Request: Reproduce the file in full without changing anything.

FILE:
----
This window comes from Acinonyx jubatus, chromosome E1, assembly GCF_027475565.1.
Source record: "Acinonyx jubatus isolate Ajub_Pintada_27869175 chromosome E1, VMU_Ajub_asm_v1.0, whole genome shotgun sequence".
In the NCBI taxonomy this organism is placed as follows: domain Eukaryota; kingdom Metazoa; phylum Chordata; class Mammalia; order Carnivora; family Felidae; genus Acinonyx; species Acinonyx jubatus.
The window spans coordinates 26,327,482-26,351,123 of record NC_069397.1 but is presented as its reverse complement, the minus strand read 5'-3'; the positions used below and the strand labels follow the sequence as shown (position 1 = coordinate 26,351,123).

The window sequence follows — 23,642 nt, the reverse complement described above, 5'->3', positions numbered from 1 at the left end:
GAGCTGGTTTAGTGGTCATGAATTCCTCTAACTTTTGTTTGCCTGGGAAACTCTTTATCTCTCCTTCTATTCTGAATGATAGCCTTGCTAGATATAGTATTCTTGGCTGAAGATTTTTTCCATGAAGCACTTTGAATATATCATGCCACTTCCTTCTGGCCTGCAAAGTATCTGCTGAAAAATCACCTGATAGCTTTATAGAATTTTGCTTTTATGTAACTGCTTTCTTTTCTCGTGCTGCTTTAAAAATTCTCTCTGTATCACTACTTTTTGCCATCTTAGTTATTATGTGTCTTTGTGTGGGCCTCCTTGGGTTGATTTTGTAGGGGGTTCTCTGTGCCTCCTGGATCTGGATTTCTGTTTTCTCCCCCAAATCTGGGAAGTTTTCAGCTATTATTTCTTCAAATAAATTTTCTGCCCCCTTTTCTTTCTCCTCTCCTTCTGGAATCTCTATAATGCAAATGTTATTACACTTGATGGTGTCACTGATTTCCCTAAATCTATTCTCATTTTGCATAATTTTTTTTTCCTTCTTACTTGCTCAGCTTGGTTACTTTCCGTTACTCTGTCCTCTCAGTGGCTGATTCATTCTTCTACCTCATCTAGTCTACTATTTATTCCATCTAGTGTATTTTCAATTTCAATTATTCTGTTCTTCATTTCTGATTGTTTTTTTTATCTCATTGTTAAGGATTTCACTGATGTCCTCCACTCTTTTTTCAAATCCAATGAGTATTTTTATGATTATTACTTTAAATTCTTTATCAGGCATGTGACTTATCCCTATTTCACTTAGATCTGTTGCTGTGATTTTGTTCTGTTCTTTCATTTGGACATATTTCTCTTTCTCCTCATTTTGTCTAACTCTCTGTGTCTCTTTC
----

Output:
This window comes from Acinonyx jubatus, chromosome E1, assembly GCF_027475565.1.
Source record: "Acinonyx jubatus isolate Ajub_Pintada_27869175 chromosome E1, VMU_Ajub_asm_v1.0, whole genome shotgun sequence".
In the NCBI taxonomy this organism is placed as follows: domain Eukaryota; kingdom Metazoa; phylum Chordata; class Mammalia; order Carnivora; family Felidae; genus Acinonyx; species Acinonyx jubatus.
The window spans coordinates 26,327,482-26,351,123 of record NC_069397.1 but is presented as its reverse complement, the minus strand read 5'-3'; the positions used below and the strand labels follow the sequence as shown (position 1 = coordinate 26,351,123).

The window sequence follows — 23,642 nt, the reverse complement described above, 5'->3', positions numbered from 1 at the left end:
GAGCTGGTTTAGTGGTCATGAATTCCTCTAACTTTTGTTTGCCTGGGAAACTCTTTATCTCTCCTTCTATTCTGAATGATAGCCTTGCTAGATATAGTATTCTTGGCTGAAGATTTTTTCCATGAAGCACTTTGAATATATCATGCCACTTCCTTCTGGCCTGCAAAGTATCTGCTGAAAAATCACCTGATAGCTTTATAGAATTTTGCTTTTATGTAACTGCTTTCTTTTCTCGTGCTGCTTTAAAAATTCTCTCTGTATCACTACTTTTTGCCATCTTAGTTATTATGTGTCTTTGTGTGGGCCTCCTTGGGTTGATTTTGTAGGGGGTTCTCTGTGCCTCCTGGATCTGGATTTCTGTTTTCTCCCCCAAATCTGGGAAGTTTTCAGCTATTATTTCTTCAAATAAATTTTCTGCCCCCTTTTCTTTCTCCTCTCCTTCTGGAATCTCTATAATGCAAATGTTATTACACTTGATGGTGTCACTGATTTCCCTAAATCTATTCTCATTTTGCATAATTTTTTTTTCCTTCTTACTTGCTCAGCTTGGTTACTTTCCGTTACTCTGTCCTCTCAGTGGCTGATTCATTCTTCTACCTCATCTAGTCTACTATTTATTCCATCTAGTGTATTTTCAATTTCAATTATTCTGTTCTTCATTTCTGATTGTTTTTTTTATCTCATTGTTAAGGATTTCACTGATGTCCTCCACTCTTTTTTCAAATCCAATGAGTATTTTTATGATTATTACTTTAAATTCTTTATCAGGCATGTGACTTATCCCTATTTCACTTAGATCTGTTGCTGTGATTTTGTTCTGTTCTTTCATTTGGACATATTTCTCTTTCTCCTCATTTTGTCTAACTCTCTGTGTCTCTTTC